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Michael Moore's Threat

By Jon Keller

The long wait is nearly over! Grateful voters will soon be able to read "Mike's Election Guide," by movie maker and deep political thinker Michael Moore. Fortunately for the impatient among us, Rolling Stone has excerpts posted on-line, and they are riveting.

In his "blueprint for losing the most winnable presidential election in American history" (geez, really? More than FDR's landslide 1944 re-election? ), Moore begins with a familiar angry-left litany of laments: Barack Obama is giving far too much credit to John McCain for being, among other things, a war hero; is being far too hawkish by talking tough on Iran and supporting Israel; and is in general brandishing a "peashooter" at a "gunfight." Intriguingly, Moore predicts fallout from all that genteel centrism in the form of ennui among Obama supporters, whom he characterizes as beer-swilling, trash-TV-addicted couch potatoes. (We are left to imagine his view of McCain backers, although an educated guess seems possible.)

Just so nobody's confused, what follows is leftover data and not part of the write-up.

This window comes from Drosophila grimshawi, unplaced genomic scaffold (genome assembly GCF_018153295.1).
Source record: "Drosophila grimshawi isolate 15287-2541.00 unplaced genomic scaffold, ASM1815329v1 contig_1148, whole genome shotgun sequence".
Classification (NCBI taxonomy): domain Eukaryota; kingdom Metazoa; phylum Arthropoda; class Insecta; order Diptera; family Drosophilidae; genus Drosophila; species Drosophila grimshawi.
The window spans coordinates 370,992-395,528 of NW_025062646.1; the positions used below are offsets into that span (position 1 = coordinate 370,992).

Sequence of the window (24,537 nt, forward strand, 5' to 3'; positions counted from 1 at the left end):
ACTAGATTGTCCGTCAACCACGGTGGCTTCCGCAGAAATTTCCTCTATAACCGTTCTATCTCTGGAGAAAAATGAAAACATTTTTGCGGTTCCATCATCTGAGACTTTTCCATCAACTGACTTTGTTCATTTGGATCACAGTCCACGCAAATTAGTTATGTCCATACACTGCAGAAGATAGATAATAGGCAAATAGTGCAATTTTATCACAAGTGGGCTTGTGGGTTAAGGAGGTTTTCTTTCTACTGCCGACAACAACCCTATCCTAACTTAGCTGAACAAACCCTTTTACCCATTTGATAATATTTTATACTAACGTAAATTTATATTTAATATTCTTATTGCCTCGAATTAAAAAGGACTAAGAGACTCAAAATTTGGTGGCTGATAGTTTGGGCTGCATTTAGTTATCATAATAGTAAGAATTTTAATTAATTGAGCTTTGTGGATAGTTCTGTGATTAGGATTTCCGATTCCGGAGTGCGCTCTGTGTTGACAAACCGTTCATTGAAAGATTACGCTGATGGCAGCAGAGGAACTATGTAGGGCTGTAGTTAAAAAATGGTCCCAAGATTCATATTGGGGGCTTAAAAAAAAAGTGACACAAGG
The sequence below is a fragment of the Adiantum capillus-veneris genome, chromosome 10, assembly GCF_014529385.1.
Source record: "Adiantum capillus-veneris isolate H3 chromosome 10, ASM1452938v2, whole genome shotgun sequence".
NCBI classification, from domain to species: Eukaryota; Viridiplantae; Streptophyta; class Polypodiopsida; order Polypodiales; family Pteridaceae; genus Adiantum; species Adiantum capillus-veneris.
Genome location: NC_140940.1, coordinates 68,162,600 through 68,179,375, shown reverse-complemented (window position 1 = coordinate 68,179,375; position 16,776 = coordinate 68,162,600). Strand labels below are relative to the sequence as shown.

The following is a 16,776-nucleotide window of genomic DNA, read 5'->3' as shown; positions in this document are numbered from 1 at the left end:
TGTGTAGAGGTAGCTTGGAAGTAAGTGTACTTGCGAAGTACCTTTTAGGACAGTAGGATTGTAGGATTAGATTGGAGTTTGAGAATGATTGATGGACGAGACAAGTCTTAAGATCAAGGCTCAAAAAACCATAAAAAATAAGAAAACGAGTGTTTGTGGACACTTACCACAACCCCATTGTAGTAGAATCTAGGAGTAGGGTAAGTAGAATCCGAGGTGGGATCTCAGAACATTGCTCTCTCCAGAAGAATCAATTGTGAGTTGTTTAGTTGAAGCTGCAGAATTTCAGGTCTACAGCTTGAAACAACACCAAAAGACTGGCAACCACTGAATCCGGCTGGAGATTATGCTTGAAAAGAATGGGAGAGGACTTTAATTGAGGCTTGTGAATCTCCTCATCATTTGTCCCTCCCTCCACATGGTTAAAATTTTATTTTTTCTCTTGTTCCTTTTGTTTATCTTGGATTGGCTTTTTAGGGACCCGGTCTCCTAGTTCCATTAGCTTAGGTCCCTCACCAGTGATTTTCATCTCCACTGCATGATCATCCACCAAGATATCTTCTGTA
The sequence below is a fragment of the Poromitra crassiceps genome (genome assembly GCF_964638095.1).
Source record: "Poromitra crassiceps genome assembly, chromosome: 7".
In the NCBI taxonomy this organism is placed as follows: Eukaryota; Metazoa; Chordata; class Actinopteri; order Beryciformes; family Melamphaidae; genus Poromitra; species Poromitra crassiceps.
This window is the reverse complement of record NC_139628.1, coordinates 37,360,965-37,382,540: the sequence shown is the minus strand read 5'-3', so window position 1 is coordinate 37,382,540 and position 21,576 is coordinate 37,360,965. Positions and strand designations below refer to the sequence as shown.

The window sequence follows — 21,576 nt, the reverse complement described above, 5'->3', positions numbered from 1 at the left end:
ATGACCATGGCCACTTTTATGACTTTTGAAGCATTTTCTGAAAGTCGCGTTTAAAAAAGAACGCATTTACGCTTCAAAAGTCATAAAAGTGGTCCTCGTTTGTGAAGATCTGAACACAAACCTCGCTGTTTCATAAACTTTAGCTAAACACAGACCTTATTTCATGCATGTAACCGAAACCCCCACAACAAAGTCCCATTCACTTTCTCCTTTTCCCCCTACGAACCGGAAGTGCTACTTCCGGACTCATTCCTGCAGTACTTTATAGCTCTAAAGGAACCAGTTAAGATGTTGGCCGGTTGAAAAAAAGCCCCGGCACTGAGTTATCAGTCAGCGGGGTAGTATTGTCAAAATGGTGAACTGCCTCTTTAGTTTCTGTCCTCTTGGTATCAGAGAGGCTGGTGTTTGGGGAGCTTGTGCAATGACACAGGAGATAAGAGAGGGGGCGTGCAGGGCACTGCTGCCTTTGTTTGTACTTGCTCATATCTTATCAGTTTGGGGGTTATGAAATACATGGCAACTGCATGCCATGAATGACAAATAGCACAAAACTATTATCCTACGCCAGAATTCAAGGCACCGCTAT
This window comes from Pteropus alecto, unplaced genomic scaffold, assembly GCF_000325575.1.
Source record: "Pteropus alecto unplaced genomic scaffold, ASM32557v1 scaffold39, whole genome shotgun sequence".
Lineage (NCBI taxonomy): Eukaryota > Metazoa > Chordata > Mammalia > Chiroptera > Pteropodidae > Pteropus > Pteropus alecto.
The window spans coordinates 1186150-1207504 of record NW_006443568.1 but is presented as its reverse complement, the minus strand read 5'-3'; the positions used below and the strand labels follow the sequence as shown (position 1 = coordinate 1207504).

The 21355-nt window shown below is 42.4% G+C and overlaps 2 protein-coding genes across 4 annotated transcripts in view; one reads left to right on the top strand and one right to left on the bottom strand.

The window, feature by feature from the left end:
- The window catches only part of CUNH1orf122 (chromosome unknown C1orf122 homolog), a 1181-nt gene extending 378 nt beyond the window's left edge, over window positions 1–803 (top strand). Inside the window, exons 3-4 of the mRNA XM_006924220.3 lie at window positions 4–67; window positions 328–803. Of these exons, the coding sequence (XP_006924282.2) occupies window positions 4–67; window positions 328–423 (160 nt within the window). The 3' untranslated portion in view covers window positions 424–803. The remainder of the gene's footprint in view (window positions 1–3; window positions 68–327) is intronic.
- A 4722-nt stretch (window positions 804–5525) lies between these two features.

But Moore doesn't stop with imperious contempt for the followers and candidate of the campaign he claims to support. He offers Obama a fail-safe political solution, one that could only have been devised by a totemic member of the "me" generation - drop what you're doing and embrace...ME.

Moore imagines that the press will inevitably ask Obama if he really welcomes Moore's endorsement. And what if the Democratic nominee should be so unwise as to downplay his association with a figure on the political fringe? Moore recalls the trauma of watching 2004 nominee John Kerry tell a TV interviewer he had not seen and had no plans to see Moore's anti-Bush polemic, Fahrenheit 9/11. "But he had indeen seen it," claims Moore. "I sat there watching him say this, and I just felt sorry for him and for the election he was about to lose." Yes - that's the same moment we all remember thinking Kerry was toast.

And Moore concludes with that indispensable kicker to any extremist screed - a threat.

Should Obama seek relief from Moore's shadow, "it's not really me you're distancing yourself from -- it's the millions upon millions of people who feel the same way about things as I do. And many of them are the kind of crazy voters who have no problem voting for a Nader just to prove a point. Elections have been lost by just 537 votes. I don't want that to happen to you."

In the spirit of Moore's shamless self-promotion, allow me to note that my book "The Bluest State" (just out in paperback, by the way!) deals at length with baby-boomer political narcissism and its toxic effects on Massachusetts and the national Democratic Party. I wish I'd had Moore's tract handy when I wrote it. I can't imagine a better example of boomer egomania than the sight of one of the nation's fiercest critics of Republican rule threatening to extend it out of sheer vanity and self-serving spite.

Jon Keller blogs regularly for WBZ-TV Boston at Keller @ Large